About the Testimonium Flavium
Post Reply
 
Thread Rating:
  • 1 Votes - 5 Average
  • 1
  • 2
  • 3
  • 4
  • 5
01-06-2016, 08:09 PM
RE: About the Testimonium Flavium
Go on, say the same stupid shit again

Being nice is something stupid people do to hedge their bets
-Rick
Find all posts by this user
Like Post Quote this message in a reply
[+] 1 user Likes TheBeardedDude's post
01-06-2016, 08:13 PM
RE: About the Testimonium Flavium
You also never answered Girly's question.

If a census was taken to determine the opinions of scholars and 52% (+- 4%) of them agreed with your assertions of Josephus, would this be your overwhelming consensus agreement?

What level of consensus would you consider reasonable?

What credibility does this add to the argument at all given its detractors arguments, which must be considered on their own merit?

Being nice is something stupid people do to hedge their bets
-Rick
Find all posts by this user
Like Post Quote this message in a reply
[+] 2 users Like TheBeardedDude's post
01-06-2016, 08:30 PM
RE: About the Testimonium Flavium
(01-06-2016 05:00 PM)Tomasia Wrote:  
(01-06-2016 05:00 PM)TheBeardedDude Wrote:  Using the opinion of one person to extrapolate the beliefs/views/opinions of an entire group of scholars is not only incredibly dishonest, it's laughably stupid.


Yes quoting one of the foremost expert in the field of study is laughably stupid. Because the last thing scholars know is the predominant views of other scholars in that area.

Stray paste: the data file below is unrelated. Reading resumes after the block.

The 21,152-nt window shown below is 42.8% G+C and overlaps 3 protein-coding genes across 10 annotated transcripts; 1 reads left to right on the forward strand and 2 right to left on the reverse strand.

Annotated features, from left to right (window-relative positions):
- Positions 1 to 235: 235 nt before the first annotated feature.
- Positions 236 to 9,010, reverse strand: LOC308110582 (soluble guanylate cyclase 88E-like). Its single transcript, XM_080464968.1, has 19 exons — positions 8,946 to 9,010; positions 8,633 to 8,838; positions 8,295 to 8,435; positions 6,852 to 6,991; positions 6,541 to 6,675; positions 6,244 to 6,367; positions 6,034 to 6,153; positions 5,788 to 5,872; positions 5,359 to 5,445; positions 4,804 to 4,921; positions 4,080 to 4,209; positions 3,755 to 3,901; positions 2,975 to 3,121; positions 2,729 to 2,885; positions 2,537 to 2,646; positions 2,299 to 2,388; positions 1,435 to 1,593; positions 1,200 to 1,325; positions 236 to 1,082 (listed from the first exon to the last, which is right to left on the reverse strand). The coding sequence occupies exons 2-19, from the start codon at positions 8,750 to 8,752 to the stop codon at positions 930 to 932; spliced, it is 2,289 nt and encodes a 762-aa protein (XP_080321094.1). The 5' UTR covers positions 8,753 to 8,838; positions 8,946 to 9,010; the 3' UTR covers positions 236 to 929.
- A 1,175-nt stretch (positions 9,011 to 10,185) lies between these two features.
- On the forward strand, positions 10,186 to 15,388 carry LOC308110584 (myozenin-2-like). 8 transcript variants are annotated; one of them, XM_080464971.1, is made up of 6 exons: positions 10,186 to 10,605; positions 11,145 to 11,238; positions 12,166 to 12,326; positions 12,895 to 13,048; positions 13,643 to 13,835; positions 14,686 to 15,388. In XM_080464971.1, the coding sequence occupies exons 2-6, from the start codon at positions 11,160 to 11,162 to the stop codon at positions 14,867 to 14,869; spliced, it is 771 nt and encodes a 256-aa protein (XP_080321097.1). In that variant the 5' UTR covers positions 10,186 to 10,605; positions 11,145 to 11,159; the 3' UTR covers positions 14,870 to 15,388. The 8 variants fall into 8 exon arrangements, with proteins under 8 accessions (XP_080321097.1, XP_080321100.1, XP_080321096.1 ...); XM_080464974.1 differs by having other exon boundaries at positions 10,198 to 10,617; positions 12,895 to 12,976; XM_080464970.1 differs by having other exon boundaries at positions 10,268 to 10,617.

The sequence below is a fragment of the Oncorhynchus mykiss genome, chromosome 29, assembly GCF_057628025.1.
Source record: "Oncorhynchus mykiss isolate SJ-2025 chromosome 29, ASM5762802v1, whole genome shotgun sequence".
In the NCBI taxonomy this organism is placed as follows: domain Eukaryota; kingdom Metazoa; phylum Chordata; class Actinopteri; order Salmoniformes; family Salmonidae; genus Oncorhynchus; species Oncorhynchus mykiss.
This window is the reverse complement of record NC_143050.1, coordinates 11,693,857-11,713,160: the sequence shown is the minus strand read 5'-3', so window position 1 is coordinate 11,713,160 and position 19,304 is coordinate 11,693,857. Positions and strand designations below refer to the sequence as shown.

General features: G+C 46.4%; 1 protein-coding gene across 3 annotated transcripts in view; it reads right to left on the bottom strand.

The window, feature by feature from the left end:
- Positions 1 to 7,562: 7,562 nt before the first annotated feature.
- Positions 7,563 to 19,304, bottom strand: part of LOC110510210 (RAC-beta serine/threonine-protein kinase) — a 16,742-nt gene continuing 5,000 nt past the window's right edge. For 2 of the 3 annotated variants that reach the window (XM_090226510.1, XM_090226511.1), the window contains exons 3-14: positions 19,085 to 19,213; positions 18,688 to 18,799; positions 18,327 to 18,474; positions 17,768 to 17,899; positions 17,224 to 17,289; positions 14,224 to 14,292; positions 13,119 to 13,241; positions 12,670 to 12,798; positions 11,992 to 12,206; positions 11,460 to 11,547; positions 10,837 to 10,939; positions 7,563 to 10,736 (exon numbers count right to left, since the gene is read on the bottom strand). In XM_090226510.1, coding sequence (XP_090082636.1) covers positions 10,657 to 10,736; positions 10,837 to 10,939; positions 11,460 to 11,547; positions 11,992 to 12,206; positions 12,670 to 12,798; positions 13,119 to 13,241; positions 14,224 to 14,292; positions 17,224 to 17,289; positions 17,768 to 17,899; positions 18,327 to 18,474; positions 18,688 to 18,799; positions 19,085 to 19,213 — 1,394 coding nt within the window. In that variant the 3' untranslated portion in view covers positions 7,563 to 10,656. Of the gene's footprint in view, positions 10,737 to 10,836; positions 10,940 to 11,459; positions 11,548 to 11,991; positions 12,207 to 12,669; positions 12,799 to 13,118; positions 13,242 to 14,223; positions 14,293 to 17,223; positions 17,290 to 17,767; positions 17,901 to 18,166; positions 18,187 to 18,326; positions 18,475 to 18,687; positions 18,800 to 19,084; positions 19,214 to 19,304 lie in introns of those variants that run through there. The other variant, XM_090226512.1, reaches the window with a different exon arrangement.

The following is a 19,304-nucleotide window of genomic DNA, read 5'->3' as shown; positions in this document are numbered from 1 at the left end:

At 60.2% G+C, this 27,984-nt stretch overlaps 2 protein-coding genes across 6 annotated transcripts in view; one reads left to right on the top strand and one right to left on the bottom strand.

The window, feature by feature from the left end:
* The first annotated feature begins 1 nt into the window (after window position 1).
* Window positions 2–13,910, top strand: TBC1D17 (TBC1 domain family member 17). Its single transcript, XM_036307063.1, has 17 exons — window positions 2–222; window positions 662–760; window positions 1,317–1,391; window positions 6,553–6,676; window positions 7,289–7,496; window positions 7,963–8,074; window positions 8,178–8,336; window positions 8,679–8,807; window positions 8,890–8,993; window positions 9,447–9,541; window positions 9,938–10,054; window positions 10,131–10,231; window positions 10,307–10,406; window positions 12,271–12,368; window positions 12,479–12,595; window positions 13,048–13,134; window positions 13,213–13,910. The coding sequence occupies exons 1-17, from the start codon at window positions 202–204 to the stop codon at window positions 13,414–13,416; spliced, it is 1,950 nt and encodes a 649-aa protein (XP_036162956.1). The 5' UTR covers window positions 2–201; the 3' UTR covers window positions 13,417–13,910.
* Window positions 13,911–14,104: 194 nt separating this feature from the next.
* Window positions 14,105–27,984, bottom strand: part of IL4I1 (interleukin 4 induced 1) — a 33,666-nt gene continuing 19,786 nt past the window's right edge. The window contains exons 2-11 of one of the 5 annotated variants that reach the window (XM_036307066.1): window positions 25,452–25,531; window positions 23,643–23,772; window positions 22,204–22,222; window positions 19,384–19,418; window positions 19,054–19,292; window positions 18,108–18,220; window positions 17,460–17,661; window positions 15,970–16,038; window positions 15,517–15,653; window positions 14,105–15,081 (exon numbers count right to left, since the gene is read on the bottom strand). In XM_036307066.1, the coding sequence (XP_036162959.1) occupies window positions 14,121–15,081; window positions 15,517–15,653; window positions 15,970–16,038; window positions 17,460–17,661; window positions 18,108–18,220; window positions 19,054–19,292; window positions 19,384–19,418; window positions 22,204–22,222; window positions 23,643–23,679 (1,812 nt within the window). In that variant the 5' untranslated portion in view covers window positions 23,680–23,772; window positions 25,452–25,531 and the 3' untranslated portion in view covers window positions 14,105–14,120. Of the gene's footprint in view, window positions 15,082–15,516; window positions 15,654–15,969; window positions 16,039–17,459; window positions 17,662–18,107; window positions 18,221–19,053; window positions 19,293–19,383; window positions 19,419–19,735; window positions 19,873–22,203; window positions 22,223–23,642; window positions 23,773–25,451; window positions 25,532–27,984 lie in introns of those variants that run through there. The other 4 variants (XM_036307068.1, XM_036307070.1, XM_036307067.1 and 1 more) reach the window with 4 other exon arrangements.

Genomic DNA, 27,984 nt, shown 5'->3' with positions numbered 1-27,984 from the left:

Sent from my iPhone using Tapatalk

(01-06-2016 05:00 PM)Tomasia Wrote:  Because the last thing scholars know is the predominant views of other scholars in that area.

Biblical scholars are VERY, VERY aware of the view of other scholars. If you read any books by Biblical scholars they will often note other scholars and how they may differ on some points and agree on others.

The majority of New Testament scholars, even many conservative scholars, agree that the Testimonium was added later. Even 200 years ago the Testimonium was widely considered a forgery and it doesn't take a New Testament scholar to come to that conclusion.

This is from theologian, Dr. Nathaniel Lardner, written in 1842, who gives the well know problems with the Testimonium and the reason almost all scholars dismiss it. .